We’ve been working in Rwanda since 2009 to support children with disabilities. As the leading child-focused disability inclusion specialist in the country, we work to ensure the inclusion of the most marginalised children through inclusive early childhood development, inclusive education, teacher training, parenting education and through inputs at policy level.
Of Rwandans live on less than £1.50 a day.
The ratio of teachers to pupils in mainstream Rwandan schools.
Of the population are under 15 years old.
Ensuring young children with disabilities have the best start in life
The first 1,000 days are the most important in a child’s life. What happens or does not happen at this stage affects one’s life, survival and productivity in adulthood. This is particularly critical for children with disabilities, who are often subject to stigma, abuse, exploitation and neglect, and are at high risk of being excluded from early care and education.
Making early childhood development inclusive
In 2018, we launched ‘Strong Start’, our first Rwanda-based inclusive Early Childhood Development (ECD) pilot, in the Musanze District. ‘Strong Start’ is designed to increase access to pre-school education for children with disabilities. We are working closely with early childhood development centres to make them more accessible. During our pilot project, we trained 23 community health workers and staff from ECD centres in home-based inclusive ECD practices and early detection of children at risk of/with developmental delays or disabilities.
We support ECD centres in Musanze district
Our communication camps
Because of stigma and lack of education on disabilities, parents often don’t know how to communicate with their disabled child. Our survey showed that a majority of parents thought their children with disabilities could never learn, while others didn’t think they needed to learn as they would never be able to use their knowledge.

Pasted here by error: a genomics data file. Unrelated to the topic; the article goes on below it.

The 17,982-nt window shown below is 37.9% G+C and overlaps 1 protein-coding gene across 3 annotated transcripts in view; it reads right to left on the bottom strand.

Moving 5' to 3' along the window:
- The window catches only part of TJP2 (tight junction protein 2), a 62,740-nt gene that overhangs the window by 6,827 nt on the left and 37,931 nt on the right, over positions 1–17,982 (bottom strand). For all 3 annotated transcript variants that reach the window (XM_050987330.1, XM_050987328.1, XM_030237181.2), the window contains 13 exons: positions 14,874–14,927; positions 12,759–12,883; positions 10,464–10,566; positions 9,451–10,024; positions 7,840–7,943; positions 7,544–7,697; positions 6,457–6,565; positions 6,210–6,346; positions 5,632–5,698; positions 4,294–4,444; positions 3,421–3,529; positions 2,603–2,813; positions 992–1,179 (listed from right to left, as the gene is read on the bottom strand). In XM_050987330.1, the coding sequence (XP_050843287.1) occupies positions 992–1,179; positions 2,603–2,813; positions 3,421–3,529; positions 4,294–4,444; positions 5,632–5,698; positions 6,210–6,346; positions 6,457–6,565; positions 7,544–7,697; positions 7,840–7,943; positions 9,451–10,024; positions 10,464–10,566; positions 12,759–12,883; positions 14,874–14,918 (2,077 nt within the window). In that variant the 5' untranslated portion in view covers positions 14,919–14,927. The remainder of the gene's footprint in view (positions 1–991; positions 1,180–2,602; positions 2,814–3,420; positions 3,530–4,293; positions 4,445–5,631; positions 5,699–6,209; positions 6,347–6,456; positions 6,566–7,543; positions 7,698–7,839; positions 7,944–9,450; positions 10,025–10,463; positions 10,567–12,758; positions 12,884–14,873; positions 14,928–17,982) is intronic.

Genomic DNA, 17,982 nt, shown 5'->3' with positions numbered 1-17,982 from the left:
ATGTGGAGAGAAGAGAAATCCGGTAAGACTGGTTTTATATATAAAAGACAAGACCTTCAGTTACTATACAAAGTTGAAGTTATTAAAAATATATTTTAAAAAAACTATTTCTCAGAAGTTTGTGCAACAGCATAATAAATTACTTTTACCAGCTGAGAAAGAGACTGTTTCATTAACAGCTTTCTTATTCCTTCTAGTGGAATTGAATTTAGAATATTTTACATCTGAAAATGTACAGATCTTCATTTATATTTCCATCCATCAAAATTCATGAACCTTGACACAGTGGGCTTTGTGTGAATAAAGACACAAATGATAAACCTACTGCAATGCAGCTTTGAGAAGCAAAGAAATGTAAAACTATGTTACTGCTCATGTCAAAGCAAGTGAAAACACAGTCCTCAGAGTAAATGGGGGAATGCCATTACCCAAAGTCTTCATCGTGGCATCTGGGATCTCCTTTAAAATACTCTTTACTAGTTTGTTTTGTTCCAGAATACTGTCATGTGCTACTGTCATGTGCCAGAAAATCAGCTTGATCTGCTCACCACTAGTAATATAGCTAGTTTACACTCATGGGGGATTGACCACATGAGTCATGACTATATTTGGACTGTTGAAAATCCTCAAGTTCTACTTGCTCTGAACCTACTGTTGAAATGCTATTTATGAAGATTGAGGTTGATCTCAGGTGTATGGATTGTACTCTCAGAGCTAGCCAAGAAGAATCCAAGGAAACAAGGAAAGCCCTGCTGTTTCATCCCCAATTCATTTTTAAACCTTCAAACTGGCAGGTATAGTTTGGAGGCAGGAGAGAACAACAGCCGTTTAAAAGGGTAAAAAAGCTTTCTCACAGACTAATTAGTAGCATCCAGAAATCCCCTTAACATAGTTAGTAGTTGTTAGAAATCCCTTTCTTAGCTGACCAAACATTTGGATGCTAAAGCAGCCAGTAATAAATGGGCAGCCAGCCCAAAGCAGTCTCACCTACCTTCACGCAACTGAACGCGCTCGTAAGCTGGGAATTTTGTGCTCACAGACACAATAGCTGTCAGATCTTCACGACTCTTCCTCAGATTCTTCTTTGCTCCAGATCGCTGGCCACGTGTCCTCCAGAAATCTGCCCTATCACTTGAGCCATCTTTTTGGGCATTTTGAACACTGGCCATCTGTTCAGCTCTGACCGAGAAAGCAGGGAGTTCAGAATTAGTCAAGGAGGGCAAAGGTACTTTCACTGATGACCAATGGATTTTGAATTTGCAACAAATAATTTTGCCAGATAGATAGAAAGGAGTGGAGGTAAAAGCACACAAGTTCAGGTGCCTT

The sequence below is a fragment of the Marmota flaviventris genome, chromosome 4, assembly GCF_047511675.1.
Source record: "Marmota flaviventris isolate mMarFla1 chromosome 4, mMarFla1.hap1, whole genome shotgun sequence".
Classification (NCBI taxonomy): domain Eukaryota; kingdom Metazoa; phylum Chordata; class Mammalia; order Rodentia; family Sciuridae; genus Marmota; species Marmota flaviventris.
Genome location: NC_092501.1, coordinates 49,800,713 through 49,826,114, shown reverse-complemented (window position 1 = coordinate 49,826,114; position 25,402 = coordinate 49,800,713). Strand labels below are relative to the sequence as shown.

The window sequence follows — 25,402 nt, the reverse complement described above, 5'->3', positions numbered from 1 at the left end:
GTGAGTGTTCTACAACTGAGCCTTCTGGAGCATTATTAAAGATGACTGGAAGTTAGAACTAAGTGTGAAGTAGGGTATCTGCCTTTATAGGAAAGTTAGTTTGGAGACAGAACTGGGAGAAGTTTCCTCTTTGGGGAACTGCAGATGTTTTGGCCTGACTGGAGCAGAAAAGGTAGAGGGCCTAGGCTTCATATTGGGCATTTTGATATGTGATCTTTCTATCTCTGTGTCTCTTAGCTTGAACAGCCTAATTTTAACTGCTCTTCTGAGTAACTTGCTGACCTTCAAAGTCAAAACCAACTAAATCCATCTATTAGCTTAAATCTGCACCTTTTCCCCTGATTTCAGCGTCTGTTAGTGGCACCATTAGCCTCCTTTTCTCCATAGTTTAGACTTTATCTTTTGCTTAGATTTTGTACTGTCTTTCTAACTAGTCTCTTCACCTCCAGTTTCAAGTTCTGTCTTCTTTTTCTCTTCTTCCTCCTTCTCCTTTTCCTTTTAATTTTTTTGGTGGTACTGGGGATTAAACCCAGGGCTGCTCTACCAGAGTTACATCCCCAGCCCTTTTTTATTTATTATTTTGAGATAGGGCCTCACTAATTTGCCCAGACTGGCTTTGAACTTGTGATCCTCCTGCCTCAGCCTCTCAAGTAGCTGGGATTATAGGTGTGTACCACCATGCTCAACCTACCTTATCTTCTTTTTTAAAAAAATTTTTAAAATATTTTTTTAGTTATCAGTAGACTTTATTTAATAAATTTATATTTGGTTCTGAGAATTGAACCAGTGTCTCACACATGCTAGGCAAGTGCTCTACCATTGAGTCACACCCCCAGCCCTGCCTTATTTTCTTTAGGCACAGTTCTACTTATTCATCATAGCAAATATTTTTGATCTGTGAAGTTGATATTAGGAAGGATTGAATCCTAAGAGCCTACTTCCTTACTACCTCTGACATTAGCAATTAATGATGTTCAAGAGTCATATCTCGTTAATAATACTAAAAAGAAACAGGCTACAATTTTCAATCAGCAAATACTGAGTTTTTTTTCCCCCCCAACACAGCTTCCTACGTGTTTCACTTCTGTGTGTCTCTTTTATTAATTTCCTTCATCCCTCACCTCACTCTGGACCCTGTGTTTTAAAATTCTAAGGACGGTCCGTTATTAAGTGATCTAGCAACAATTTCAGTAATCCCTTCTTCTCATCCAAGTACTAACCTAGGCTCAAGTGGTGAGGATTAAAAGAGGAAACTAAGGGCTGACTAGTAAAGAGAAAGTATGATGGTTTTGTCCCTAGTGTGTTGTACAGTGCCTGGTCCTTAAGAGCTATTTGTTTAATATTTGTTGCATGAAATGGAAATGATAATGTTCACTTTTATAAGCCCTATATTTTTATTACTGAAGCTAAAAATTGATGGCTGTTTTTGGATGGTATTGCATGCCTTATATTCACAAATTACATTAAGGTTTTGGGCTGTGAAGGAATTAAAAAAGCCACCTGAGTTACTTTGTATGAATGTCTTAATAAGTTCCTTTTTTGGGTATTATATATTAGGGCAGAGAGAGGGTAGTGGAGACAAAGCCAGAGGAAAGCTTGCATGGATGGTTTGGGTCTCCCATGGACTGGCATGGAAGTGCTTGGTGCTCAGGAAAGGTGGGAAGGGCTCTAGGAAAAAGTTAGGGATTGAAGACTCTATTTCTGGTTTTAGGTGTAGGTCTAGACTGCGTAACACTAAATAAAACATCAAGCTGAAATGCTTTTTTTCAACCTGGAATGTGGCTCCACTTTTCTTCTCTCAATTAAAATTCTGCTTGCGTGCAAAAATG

Our ‘Communication Camps’ support and bring together the most vulnerable families who have trouble accepting their child’s disability due to deep-rooted traditional attitudes.
of parents who attended our Communication Camps say they now understand how to support their children.
Marginalised people reached with face masks, food supplies and handwashing materials since the start of the Covid-19 pandemic. Will you help us by supporting our work?
Quality education for deaf and hearing-impaired children
There are only seven schools for deaf children in the whole of Rwanda and a lack of training amongst mainstream school teachers means that deaf children are usually left out of school, excluded and invisible in their communities. Unable to communicate, deaf children are often trapped in a world of their own. This leaves them extremely vulnerable to adults who abuse or rape them knowing there’s no way the child can tell anyone.
Using data to improve ECD
Using a community-led mapping approach, we have not only produced first- time data on the understanding and identification of disability at community level but also highlighted the gross unreliability of national disability statistics. Read more >
The school for deaf children
Set up in 2013, the school is the only one of its kind in the Nyabihu district. We work with Empowering Children with Disabilities to support 140 deaf children who are taught the national syllabus, along with Rwandan Sign Language and lip reading (in English and local Kinyarwanda) to help them communicate better.
Children supported every year at the school for deaf children. £50 could give three nutritious meals a day to a child attending the school for a whole year!
Our response during COVID-19
We’re doing as much as we can to still meet the needs of these children and their families. Our team is working to provide telephone counselling to families of children with disabilities who would have attended the communication camps. Our Response Fund is helping to meet the immediate needs, allowing us to provide over 200 6-week food packages to those at the greatest risk. We’re also providing PPE to frontline staff to allow outreach work to continue where possible.
We’re also collaborating with the National Early Childhood Development Programme to develop resources which can be used by parents at home, such as radio broadcasts which empower parents of children with disabilities to provide inclusive Early Childhood Development in their homes.
“With Chance for Childhood’s support, I could get a face mask to safely go out and provide for my children.”Jean, father of 5
- Disability Screening Tools for Early Childhood Development, developed by Chance for Childhood (2019).
- Executive summary of the final external evaluation of our Education, Equality and Empowerment project (2017).
- Community mapping study of people with disabilities in Musanze, Gakenke, Nyabihu disctrics in Rwanda, summary report (2016).